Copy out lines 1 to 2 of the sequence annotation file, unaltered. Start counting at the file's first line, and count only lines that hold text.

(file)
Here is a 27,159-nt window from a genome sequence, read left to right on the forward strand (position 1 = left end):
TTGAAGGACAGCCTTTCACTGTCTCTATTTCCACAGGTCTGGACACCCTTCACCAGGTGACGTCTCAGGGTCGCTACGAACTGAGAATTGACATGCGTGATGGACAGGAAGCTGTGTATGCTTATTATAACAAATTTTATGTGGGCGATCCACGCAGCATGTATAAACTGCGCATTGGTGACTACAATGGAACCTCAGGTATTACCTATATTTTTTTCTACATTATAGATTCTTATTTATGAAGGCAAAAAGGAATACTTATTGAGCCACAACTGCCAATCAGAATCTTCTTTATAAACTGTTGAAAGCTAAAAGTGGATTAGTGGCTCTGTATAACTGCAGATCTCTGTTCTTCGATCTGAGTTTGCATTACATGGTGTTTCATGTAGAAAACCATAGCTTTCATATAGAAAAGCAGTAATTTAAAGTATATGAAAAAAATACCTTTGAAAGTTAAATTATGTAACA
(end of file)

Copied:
Here is a 27,159-nt window from a genome sequence, read left to right on the forward strand (position 1 = left end):
TTGAAGGACAGCCTTTCACTGTCTCTATTTCCACAGGTCTGGACACCCTTCACCAGGTGACGTCTCAGGGTCGCTACGAACTGAGAATTGACATGCGTGATGGACAGGAAGCTGTGTATGCTTATTATAACAAATTTTATGTGGGCGATCCACGCAGCATGTATAAACTGCGCATTGGTGACTACAATGGAACCTCAGGTATTACCTATATTTTTTTCTACATTATAGATTCTTATTTATGAAGGCAAAAAGGAATACTTATTGAGCCACAACTGCCAATCAGAATCTTCTTTATAAACTGTTGAAAGCTAAAAGTGGATTAGTGGCTCTGTATAACTGCAGATCTCTGTTCTTCGATCTGAGTTTGCATTACATGGTGTTTCATGTAGAAAACCATAGCTTTCATATAGAAAAGCAGTAATTTAAAGTATATGAAAAAAATACCTTTGAAAGTTAAATTATGTAACA